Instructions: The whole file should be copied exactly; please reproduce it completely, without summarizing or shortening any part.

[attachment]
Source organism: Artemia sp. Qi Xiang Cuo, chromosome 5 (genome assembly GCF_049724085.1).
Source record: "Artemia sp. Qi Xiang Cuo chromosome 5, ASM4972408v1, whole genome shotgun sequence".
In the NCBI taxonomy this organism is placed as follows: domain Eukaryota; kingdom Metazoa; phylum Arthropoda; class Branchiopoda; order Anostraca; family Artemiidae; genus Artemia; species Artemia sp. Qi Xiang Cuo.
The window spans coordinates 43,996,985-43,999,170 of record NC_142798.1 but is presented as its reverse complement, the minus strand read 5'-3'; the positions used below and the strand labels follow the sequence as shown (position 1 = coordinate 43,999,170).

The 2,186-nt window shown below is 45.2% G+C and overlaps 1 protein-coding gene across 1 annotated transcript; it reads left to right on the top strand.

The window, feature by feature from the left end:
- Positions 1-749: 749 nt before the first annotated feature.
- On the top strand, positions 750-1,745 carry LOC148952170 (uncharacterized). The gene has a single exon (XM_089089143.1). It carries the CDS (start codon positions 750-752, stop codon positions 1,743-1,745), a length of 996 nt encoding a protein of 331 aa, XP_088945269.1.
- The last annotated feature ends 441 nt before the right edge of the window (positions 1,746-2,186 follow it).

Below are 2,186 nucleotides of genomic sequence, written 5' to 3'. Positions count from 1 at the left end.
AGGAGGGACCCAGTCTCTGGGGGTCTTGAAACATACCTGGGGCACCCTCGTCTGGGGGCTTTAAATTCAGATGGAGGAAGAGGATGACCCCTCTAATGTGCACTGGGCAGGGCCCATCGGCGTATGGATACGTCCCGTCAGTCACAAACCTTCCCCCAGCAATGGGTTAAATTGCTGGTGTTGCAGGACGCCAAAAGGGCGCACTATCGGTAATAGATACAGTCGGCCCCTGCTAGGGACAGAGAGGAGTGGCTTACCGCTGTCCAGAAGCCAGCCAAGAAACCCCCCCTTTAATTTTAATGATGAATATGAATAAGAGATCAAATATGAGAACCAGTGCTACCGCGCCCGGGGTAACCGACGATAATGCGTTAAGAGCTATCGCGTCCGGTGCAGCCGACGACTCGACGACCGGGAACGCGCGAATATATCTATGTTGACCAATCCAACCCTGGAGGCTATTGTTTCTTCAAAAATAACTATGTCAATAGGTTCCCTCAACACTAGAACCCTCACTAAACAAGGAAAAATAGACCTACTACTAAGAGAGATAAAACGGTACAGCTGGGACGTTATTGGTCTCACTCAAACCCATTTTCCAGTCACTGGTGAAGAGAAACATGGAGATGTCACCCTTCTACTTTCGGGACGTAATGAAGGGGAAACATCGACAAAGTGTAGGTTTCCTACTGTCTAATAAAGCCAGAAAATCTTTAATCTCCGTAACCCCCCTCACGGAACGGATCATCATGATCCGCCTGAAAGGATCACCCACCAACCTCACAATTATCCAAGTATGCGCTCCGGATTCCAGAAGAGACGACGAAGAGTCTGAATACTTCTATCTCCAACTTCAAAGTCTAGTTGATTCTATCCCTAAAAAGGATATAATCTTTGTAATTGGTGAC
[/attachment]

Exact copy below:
Source organism: Artemia sp. Qi Xiang Cuo, chromosome 5 (genome assembly GCF_049724085.1).
Source record: "Artemia sp. Qi Xiang Cuo chromosome 5, ASM4972408v1, whole genome shotgun sequence".
In the NCBI taxonomy this organism is placed as follows: domain Eukaryota; kingdom Metazoa; phylum Arthropoda; class Branchiopoda; order Anostraca; family Artemiidae; genus Artemia; species Artemia sp. Qi Xiang Cuo.
The window spans coordinates 43,996,985-43,999,170 of record NC_142798.1 but is presented as its reverse complement, the minus strand read 5'-3'; the positions used below and the strand labels follow the sequence as shown (position 1 = coordinate 43,999,170).

The 2,186-nt window shown below is 45.2% G+C and overlaps 1 protein-coding gene across 1 annotated transcript; it reads left to right on the top strand.

The window, feature by feature from the left end:
- Positions 1-749: 749 nt before the first annotated feature.
- On the top strand, positions 750-1,745 carry LOC148952170 (uncharacterized). The gene has a single exon (XM_089089143.1). It carries the CDS (start codon positions 750-752, stop codon positions 1,743-1,745), a length of 996 nt encoding a protein of 331 aa, XP_088945269.1.
- The last annotated feature ends 441 nt before the right edge of the window (positions 1,746-2,186 follow it).

Below are 2,186 nucleotides of genomic sequence, written 5' to 3'. Positions count from 1 at the left end.
AGGAGGGACCCAGTCTCTGGGGGTCTTGAAACATACCTGGGGCACCCTCGTCTGGGGGCTTTAAATTCAGATGGAGGAAGAGGATGACCCCTCTAATGTGCACTGGGCAGGGCCCATCGGCGTATGGATACGTCCCGTCAGTCACAAACCTTCCCCCAGCAATGGGTTAAATTGCTGGTGTTGCAGGACGCCAAAAGGGCGCACTATCGGTAATAGATACAGTCGGCCCCTGCTAGGGACAGAGAGGAGTGGCTTACCGCTGTCCAGAAGCCAGCCAAGAAACCCCCCCTTTAATTTTAATGATGAATATGAATAAGAGATCAAATATGAGAACCAGTGCTACCGCGCCCGGGGTAACCGACGATAATGCGTTAAGAGCTATCGCGTCCGGTGCAGCCGACGACTCGACGACCGGGAACGCGCGAATATATCTATGTTGACCAATCCAACCCTGGAGGCTATTGTTTCTTCAAAAATAACTATGTCAATAGGTTCCCTCAACACTAGAACCCTCACTAAACAAGGAAAAATAGACCTACTACTAAGAGAGATAAAACGGTACAGCTGGGACGTTATTGGTCTCACTCAAACCCATTTTCCAGTCACTGGTGAAGAGAAACATGGAGATGTCACCCTTCTACTTTCGGGACGTAATGAAGGGGAAACATCGACAAAGTGTAGGTTTCCTACTGTCTAATAAAGCCAGAAAATCTTTAATCTCCGTAACCCCCCTCACGGAACGGATCATCATGATCCGCCTGAAAGGATCACCCACCAACCTCACAATTATCCAAGTATGCGCTCCGGATTCCAGAAGAGACGACGAAGAGTCTGAATACTTCTATCTCCAACTTCAAAGTCTAGTTGATTCTATCCCTAAAAAGGATATAATCTTTGTAATTGGTGAC